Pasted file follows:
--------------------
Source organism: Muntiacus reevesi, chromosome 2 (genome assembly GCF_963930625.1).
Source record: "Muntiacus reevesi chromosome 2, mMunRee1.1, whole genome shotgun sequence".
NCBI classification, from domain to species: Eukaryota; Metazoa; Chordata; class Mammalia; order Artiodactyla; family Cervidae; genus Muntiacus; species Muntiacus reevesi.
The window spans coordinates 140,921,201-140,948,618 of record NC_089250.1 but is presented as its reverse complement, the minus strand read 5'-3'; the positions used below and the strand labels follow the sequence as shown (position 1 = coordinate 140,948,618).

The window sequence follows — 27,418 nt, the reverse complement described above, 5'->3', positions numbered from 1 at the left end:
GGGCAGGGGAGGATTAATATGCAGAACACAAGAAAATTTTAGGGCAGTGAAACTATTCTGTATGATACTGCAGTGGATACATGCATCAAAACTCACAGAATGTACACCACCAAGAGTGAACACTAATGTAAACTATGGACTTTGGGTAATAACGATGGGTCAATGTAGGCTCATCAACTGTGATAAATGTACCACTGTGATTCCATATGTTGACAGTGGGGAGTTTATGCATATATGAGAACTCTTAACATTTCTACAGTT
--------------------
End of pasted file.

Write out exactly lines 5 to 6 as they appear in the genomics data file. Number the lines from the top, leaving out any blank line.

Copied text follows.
The window sequence follows — 27,418 nt, the reverse complement described above, 5'->3', positions numbered from 1 at the left end:
GGGCAGGGGAGGATTAATATGCAGAACACAAGAAAATTTTAGGGCAGTGAAACTATTCTGTATGATACTGCAGTGGATACATGCATCAAAACTCACAGAATGTACACCACCAAGAGTGAACACTAATGTAAACTATGGACTTTGGGTAATAACGATGGGTCAATGTAGGCTCATCAACTGTGATAAATGTACCACTGTGATTCCATATGTTGACAGTGGGGAGTTTATGCATATATGAGAACTCTTAACATTTCTACAGTT